An Oregon man and two women were driving in a sudden windstorm when a massive pine tree fell on their 2007 Subaru Impreza STI. All three survived, thanks, the owner says, to his car's go-fast modifications.
The post by user Aardvark on the IWSTI forums includes several pictures of his tree-mauled ride:
The sheer magnitude of this story makes it difficult to recollect. Nothing like it has ever happened to me or anyone I know. It is probably best to start at the beginning.
I was one of those irritating new STi forum posters. I spent months reading and lurking through the sites and had a number of what I would consider ‘new Subaru shopping question'. Everyone was patient and helpful even though they had probably given the same advice a hundred times to people just like me: get a leak down and compression test, don't forget to check out the newbie section as there is a ton of good information there.
This led me to purchase my first Subaru: Obsidian Black Pearl 2007 STi. Words can't describe how much I've enjoyed this car. It was a college graduation present to myself and there is nothing I've enjoyed more. I had a Cobb short shifter and a new paint job. What I would consider tasteful modifications.
Two days ago, my brother and I spent the entire day installing my new Cobb Turbo-back exhaust and heat shield. Going stage-two was the most rewarding process I have –ever- done to a car. The goal was to complete the stage-two upgrade so I could go snowboarding the next day.
Yesterday was a beautiful day. I, my girlfriend Stephanie, and my director of human resources Heather headed up the mountain for Heather's first time snowboarding. The conditions where beautiful, but unfortunately they wouldn't remain that way for long. We left Willamette Pass at around 3 pm.
On the way home we drove directly into a vicious windstorm in the middle of the Oregon forest while driving the Willamette highway roughly five minutes west of Oakridge. Within no more than a hundred yards we went from beautiful utopian skies to an onslaught of seventy mile per hour winds. It was here I knew we were in trouble.
We were the only car in sight and the winds were pounding the towering trees. Hundred foot trees battled the elements as I attempted to navigate between the falling tree branches. I then noticed the first tree, easily a hundred foot and probably 6 feet in diameter, falling in front of us. I slammed my brakes and the tree crashed across the highway exactly where we would have been.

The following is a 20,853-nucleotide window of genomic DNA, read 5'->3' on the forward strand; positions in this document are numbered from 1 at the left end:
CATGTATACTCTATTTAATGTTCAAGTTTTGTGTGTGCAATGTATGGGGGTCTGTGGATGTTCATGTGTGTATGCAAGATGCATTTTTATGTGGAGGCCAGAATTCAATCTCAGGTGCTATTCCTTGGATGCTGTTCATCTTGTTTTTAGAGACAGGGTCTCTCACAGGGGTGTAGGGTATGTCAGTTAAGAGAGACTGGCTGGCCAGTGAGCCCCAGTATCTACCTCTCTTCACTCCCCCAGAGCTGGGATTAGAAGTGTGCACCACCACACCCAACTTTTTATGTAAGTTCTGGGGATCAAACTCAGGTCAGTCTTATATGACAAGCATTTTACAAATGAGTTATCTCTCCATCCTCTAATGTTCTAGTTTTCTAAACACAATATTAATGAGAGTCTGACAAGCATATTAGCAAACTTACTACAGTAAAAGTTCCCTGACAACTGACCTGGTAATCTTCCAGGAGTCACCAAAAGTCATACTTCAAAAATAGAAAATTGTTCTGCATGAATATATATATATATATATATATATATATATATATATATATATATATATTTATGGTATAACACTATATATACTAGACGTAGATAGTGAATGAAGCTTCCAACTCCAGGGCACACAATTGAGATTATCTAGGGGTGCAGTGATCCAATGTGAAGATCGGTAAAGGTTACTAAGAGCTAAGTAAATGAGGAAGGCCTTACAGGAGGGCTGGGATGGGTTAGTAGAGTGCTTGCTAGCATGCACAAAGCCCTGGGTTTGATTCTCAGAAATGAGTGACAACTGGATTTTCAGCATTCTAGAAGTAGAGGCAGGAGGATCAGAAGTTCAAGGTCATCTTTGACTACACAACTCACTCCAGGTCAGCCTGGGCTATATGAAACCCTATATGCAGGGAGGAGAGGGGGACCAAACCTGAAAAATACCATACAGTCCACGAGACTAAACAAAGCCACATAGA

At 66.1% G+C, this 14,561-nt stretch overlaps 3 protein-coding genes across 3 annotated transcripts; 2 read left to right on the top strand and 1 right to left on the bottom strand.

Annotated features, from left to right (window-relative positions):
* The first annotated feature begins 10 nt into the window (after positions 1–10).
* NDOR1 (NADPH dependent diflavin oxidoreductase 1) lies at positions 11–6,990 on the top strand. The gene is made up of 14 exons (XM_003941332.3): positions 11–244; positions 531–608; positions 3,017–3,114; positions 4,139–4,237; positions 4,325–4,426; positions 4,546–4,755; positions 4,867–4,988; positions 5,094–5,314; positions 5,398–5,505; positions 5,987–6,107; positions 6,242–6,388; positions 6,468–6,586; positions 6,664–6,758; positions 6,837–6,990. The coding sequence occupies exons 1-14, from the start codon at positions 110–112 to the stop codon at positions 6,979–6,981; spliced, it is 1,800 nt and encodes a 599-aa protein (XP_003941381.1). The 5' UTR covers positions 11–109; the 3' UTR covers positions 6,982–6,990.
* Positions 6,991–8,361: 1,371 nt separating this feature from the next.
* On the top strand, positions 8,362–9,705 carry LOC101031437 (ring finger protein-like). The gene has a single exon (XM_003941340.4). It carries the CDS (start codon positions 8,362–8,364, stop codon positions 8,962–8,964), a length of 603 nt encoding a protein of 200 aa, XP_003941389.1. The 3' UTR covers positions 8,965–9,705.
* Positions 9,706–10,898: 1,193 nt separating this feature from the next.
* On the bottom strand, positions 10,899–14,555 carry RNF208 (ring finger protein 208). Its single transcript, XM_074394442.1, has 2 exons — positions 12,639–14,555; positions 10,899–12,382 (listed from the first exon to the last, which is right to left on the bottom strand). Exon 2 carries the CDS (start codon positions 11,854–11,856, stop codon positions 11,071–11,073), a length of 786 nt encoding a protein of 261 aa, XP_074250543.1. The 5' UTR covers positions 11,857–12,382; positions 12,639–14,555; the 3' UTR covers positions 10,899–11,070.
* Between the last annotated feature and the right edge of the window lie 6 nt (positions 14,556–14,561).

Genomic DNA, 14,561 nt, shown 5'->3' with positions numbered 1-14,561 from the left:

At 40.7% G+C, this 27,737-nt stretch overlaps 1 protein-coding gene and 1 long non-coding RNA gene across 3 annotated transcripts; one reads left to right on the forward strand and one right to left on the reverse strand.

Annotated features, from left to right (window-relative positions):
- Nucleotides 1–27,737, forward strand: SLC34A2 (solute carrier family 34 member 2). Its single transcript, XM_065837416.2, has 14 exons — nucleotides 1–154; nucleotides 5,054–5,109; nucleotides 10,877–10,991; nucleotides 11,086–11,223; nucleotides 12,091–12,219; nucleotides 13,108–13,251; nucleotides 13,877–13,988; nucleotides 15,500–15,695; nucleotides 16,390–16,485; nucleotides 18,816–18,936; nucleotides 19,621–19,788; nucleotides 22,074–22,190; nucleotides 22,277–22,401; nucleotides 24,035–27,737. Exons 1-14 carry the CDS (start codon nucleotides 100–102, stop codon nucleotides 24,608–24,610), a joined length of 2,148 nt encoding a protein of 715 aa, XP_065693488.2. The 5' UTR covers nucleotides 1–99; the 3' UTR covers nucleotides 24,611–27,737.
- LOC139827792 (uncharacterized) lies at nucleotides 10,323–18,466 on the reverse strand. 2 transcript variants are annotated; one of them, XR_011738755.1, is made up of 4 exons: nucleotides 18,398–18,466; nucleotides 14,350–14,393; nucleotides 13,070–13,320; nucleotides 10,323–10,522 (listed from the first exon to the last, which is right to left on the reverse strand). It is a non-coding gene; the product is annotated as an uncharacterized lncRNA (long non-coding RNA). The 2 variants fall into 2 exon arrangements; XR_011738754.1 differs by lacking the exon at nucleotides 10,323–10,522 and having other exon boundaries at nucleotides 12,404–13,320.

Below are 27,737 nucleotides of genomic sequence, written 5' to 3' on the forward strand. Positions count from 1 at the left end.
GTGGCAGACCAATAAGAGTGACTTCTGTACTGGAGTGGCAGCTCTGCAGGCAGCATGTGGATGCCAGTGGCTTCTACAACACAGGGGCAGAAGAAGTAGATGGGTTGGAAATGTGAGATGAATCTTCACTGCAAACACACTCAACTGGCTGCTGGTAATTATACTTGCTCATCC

At this point the sheer magnitude of the situation pressed on me. We were surrounded on both sides by massive hundred foot trees. In addition, we were easily 30 minutes to the next town and getting around the tree would have been impossible.
No more than a quarter of a second later the tree fell on top of us. The crash was like nothing I had ever heard before. The cab was darker now, under the girth of the tree it blotted out the daylight. I wheeled around to check on Steph and Heather. Everyone was okay. I turned off my car and attempted to judge the situation. There were five inch wide branches surrounding the car. Several of which were on top of us. The roof had held.If any of these circumstances had been changed we all would have been dead.
The trunk of the tree was directly behind Heather. Knowing we were buried, I called 911 and told them we were buried under a tree and our location. They transferred me to the state police who took our name and number. When it was clear help wasn't coming I told the state police that I was going to attempt to move the car to get us out from under the tree.
I fired the STi to life and it rumbled with the sound of power. The car groaned as I began to let off the clutch. ...We got out of the car and ran to an eighteen-wheeler on the other side of the first tree and waited out the storm.
My faithful STi, with its brand new stage-two modification pulled us out from under a seven foot diameter tree. Its roof had stopped 5 inch branches from beheading us. Its Brembo brakes had kept us out from under the first tree. Its short shifter made getting into gear a fraction of a second faster. Its stage-two performed the day before gave us the acceleration to get the roof of the car out from under the trunk of the tree while it was falling. The trunk of the tree fell less than two inches behind the rear seat where Heather was sitting. If any of these circumstances had been changed we all would have been dead.
I'm going to include the pictures we took of the accident. Take a look at the angle the tree cut off the trunk. That shows the speed we used to get out from under the tree. Three survivors walked out without a scratch after having a tree cut their car in half and all three of them told the same story. Today, a STi saved their lives.
H/T to Ian!